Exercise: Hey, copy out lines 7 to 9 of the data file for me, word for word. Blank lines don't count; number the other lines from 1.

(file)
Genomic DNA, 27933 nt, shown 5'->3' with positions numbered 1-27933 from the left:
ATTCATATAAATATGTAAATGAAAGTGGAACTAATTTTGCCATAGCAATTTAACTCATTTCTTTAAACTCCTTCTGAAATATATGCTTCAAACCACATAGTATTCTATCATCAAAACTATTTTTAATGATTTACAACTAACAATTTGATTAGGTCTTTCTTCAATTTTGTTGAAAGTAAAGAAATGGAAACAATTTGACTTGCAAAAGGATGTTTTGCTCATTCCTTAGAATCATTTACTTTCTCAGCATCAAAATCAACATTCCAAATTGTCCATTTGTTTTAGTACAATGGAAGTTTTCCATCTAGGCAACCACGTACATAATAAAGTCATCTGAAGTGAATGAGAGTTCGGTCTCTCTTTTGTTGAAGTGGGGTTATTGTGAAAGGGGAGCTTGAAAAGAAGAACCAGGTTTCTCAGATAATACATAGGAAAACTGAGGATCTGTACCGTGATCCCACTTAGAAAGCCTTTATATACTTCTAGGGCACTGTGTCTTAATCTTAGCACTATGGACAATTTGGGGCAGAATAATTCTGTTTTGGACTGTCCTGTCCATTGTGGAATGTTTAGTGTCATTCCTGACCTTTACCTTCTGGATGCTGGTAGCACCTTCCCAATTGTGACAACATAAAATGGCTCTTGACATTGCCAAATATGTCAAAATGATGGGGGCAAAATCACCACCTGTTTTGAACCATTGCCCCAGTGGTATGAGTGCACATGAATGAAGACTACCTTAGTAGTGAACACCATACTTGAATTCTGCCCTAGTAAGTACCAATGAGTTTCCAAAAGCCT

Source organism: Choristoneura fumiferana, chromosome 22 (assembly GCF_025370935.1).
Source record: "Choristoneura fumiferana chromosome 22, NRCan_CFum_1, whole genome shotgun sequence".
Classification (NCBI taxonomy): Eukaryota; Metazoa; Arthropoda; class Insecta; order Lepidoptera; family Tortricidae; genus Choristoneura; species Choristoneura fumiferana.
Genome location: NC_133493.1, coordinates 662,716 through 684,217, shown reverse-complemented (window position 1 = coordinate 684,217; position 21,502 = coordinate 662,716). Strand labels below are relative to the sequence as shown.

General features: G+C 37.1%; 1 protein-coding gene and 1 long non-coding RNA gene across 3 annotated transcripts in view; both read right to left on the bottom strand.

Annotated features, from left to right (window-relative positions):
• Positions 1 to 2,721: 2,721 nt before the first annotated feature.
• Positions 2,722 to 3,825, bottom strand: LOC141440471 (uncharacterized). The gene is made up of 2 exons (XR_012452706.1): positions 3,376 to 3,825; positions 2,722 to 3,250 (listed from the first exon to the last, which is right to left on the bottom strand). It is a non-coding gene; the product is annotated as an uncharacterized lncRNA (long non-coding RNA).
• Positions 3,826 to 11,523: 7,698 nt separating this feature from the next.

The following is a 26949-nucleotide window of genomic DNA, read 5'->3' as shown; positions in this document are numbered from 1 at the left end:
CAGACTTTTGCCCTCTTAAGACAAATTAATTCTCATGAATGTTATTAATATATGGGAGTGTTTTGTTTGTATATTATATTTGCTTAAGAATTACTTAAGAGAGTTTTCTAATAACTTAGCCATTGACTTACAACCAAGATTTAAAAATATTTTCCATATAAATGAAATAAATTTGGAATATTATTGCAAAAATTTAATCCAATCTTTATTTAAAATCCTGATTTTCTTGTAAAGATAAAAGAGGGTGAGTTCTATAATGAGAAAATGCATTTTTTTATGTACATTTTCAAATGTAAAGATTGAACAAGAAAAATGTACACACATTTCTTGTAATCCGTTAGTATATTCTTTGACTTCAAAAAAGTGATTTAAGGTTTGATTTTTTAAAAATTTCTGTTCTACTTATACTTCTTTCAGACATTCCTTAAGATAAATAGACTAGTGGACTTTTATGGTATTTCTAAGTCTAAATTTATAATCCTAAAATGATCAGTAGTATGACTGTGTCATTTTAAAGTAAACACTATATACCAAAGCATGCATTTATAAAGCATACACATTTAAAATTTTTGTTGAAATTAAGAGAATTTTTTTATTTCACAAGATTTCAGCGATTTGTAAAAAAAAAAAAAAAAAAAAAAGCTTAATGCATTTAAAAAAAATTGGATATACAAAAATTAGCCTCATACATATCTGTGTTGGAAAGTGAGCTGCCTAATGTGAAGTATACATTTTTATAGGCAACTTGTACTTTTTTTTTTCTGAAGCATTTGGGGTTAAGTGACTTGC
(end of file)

General features: G+C 37.1%; 1 protein-coding gene and 1 long non-coding RNA gene across 3 annotated transcripts in view; both read right to left on the bottom strand.

Annotated features, from left to right (window-relative positions):
• Positions 1 to 2,721: 2,721 nt before the first annotated feature.